The victory for Muster, a former world No 1 himself, now ranked 20th, means the Australian Open champion, Petr Korda, can take top place with a win at Indian Wells. Korda, the second seed, beat the German teenager Tommy Haas 7-6, 6-2 to reach the quarter- finals on Thursday.
Sampras was not the only big name to fall in the third round. Andre Agassi, who has worked his way up to 40th in the world from 141st last November, beat the third-seeded Australian Pat Rafter, the reigning US Open champion, 6-3 3-6 6-2. Agassi will face the lowest-ranked player left in the draw, the 126th-ranked wild card, Jan-Michael Gambill.
But Sampras' defeat, by a player who had won just one of his three matches all year, eclipsed that upset. "I was awful," admitted Sampras. "I really struggled throughout the whole match. I had some chances in the first, had a set point. Had some love-30 points."
Sampras, the Champions' Cup winner in 1994 and 1995 but a beaten quarter- finalist in 1996 and in the second round last year, said he still had not mastered the desert conditions. "I don't know what it is about the conditions here," he said. "The ball seems to fly on me. I can't play the way I want to play, can't swing the way I want to swing, and have control of the ball."
Muster, who disputed the world No 1 place with Sampras in 1996, and grabbed the top spot for six weeks that year, said he could tell Sampras was struggling. He said: "You always play like your opponent allows you to play. But he wasn't serving as accurate as he used to. He made a lot of unforced errors. For whatever reason I don't know."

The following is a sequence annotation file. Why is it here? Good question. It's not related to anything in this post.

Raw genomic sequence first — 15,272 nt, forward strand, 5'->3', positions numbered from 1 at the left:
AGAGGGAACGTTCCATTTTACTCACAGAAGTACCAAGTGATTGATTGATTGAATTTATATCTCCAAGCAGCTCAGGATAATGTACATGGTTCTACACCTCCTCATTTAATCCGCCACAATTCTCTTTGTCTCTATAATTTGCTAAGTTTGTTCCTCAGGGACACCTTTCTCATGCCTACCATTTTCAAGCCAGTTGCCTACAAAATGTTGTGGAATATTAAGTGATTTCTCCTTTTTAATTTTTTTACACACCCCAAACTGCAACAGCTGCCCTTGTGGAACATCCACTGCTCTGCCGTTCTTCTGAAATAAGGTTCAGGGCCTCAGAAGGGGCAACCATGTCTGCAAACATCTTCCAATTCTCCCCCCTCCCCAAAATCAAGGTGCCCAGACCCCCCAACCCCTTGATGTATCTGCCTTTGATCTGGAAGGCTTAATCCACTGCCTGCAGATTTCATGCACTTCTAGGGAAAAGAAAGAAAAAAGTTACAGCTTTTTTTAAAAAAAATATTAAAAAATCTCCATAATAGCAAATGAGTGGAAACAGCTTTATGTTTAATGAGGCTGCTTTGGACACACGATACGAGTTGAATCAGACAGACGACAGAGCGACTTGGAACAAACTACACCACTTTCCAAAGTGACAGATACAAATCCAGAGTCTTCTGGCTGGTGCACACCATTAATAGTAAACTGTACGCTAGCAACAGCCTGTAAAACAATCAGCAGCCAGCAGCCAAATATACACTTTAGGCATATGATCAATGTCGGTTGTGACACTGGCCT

In the quarter-finals, Muster will face the Ukrainian Andrei Medvedev, who beat Nicolas Lapentti of Ecuador 6-1, 6-4. Korda will play the seventh- seeded Chilean Marcelo Rios in a repeat of the Australian Open final. Rios defeated German Nicolas Kiefer 6-4, 6-3.
The sixth-seeded Briton, Greg Rusedski, advanced with a 6-3, 7-5 victory over Spain's Carlos Moya, setting up a clash with unseeded Swede Thomas Enqvist, a 6-2, 7-6 winner over Bohdan Ulihrach.
"I was very pleased with the way I played," said Rusedski, who had a first-round bye before struggling to a 4-6, 6-3, 6-4 victory over Vince Spadea. I serv ed a lot better, played a more solid overall game and fixed up a few areas I wasn't pleased with."
Rusedski, who has beaten the 25th-ranked Enqvist in three of their four previous encounters, served 12 aces and Moya never had a chance to break his opponent's serve.
A strained left hamstring ruined Steffi Graf's latest comeback from injury when she retired in the third set of her Evert Cup semi-final match with Lindsay Davenport. Graf, who has had a long list of ailments during her career, was trailing 6-4, 4-6, 4-2 to Davenport, the defending champion. Graf, 28, was playing in only her second tournament after taking nine months off after knee surgery.
"It's like, what else?" said Graf, who has numbered a bad back, bone spurs in her feet and the broken cartilage and torn tendon in her left knee that forced the surgery last June among her injuries.
A hamstring strain was a new experience. "This one I haven't had before," said Graf, who felt a pain after a sudden movement in the fifth game of the third set. She winced and clutched her thigh, but finished the game. After having her thigh strapped during the change-over, she tried to play, earning a break point against Davenport in the sixth game even though she was hobbled by the pain.
"The minute it happened I knew," said Graf. "I always try. I almost made the game. I almost had a chance. But just standing there I was scared to make it worse."